22-year-old Tosin Adeduro is the 10th Miss Tourism Nigeria. The Beauty Queen represented Nigeria at the Miss Tourism World in Vietnam in December 2022 and was the only African to come into the top five, alongside Russia, Japan, Philippines and Vietnam. Very excited about what the future holds with her as the new Miss Tourism title, Tosin Adeduro, who hails from Ondo State and currently a final year student at the University of Ilorin, studying Social Science Education, believes being herself worked the miracle for her and earned her the nickname ‘Black Barbie’. In this interview with IFEOMA ONONYE, the beauty queen, who recently returned to Nigeria, speaks about her experiences in far away Vietnam, her dreams and her plans for the industry.
You represented Nigeria in Miss Tourism World 2022 in Vietnam. What were the highlights of your experiences?
The experience was more fun because it was my first time going to Vietnam, which is in South Asia. At first, I thought it was going to be very stressful, only for me to get there and it turned out that they are more accommodating and hospitable.
Their hospitality is topnotch, and the economic system is very friendly and very heartwarming. So, the experience for me was not so intense because it was like I was just on a vacation. Meanwhile, I was in a contest representing my country but it felt like I was on vacation, and fortunately, it worked in my favour.
How long did you stay in Vietnam for the competition?
I stayed for one month.
The competition lasted for almost a month before the finale. At first, there were a 20 days tour around the various provinces of Vietnam, before the finale. What most people know about Beauty contest is usually the finale but in pageantry, it is not all about the finale.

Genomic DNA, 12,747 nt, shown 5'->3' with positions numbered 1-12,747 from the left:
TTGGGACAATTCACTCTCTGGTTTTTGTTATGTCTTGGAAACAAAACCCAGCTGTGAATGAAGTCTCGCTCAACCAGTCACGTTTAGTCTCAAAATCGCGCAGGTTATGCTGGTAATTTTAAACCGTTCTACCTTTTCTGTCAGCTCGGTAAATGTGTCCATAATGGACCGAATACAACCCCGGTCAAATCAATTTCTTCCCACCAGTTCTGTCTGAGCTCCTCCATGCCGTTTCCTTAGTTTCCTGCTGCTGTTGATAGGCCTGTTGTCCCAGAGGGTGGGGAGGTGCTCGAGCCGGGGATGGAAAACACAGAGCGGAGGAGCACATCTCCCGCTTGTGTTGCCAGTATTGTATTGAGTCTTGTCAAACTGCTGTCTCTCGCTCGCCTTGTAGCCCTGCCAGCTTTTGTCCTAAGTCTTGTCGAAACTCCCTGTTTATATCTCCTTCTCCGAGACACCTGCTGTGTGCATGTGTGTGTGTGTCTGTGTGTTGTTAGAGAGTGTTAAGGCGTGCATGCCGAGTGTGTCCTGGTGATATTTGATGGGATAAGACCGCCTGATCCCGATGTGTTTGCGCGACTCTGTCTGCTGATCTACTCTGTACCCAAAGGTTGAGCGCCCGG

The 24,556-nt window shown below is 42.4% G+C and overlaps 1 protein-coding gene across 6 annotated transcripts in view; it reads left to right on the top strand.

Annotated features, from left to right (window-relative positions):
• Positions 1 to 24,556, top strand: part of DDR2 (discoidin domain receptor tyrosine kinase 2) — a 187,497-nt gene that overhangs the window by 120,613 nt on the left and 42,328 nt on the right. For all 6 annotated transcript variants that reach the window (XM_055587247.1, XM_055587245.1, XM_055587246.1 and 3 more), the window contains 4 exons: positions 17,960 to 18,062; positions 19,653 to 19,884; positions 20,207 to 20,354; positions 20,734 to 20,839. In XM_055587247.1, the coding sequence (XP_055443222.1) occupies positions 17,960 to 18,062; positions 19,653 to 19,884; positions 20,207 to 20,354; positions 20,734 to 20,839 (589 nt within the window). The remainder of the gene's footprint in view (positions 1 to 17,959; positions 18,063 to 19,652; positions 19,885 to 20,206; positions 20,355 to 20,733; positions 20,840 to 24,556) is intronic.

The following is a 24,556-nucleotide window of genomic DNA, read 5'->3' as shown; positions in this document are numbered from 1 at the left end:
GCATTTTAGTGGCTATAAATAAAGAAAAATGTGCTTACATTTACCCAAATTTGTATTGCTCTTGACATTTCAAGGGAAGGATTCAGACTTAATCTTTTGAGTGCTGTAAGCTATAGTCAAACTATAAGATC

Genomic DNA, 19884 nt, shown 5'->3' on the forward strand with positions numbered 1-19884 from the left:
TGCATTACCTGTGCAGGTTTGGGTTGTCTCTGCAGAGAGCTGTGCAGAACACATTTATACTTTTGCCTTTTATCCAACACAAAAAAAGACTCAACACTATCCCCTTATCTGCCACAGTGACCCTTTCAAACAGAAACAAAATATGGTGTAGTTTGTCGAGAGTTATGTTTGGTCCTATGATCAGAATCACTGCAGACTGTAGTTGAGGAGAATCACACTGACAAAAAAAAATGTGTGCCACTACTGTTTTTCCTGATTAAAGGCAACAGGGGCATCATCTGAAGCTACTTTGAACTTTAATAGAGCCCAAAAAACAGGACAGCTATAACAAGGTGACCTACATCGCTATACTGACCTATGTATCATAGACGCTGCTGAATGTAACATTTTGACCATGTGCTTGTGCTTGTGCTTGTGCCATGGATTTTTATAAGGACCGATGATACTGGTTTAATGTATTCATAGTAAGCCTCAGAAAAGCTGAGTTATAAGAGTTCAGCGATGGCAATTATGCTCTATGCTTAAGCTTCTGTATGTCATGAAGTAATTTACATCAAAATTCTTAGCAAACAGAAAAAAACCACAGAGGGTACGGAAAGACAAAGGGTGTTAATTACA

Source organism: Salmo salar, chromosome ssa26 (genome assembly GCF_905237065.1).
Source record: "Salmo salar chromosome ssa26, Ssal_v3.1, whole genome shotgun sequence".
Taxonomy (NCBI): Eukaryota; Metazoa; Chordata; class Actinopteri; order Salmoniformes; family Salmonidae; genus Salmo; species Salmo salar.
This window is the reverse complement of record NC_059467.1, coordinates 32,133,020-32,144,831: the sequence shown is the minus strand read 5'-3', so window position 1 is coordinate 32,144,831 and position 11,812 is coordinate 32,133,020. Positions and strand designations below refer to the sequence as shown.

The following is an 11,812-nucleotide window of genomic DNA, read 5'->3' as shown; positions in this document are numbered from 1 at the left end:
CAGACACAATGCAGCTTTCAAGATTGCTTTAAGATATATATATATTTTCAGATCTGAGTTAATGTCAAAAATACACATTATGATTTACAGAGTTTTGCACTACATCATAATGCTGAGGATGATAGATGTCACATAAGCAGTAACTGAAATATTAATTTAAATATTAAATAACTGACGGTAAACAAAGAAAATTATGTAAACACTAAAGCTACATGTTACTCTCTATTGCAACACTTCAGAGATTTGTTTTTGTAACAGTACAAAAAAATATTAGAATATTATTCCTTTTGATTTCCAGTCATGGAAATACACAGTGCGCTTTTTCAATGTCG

The finale is more about stage performances like showcasing talents, answering questions, and your public speaking skills but that is not all that there is to pageantry. Pageantry starts from camp secession, from the first day you arrive in camp, the activities you do, the places you visit, how you relate with your pageant sisters, how accommodating you are, and how sweet and loving you are to other people. So, those are some of the things that the judges put together and then give the contestants a score. It is not only limited to the finale.
The finale is only to entertain the guest, but it also gives the guest a glimpse into the world of the contest and the contestants. It’s like performing arts or theatre arts.
After a series of long rehearsals, the guest gets to see the play.
You said you spent most of the time in Vietnam touring around the provinces, tell us about the tours?
We had a 20-day tour of Hanoi and the northern provinces of Ninh Binh, Phu Tho, Son La, and Vinh Phuc to explore the cultural heritage of Vietnam.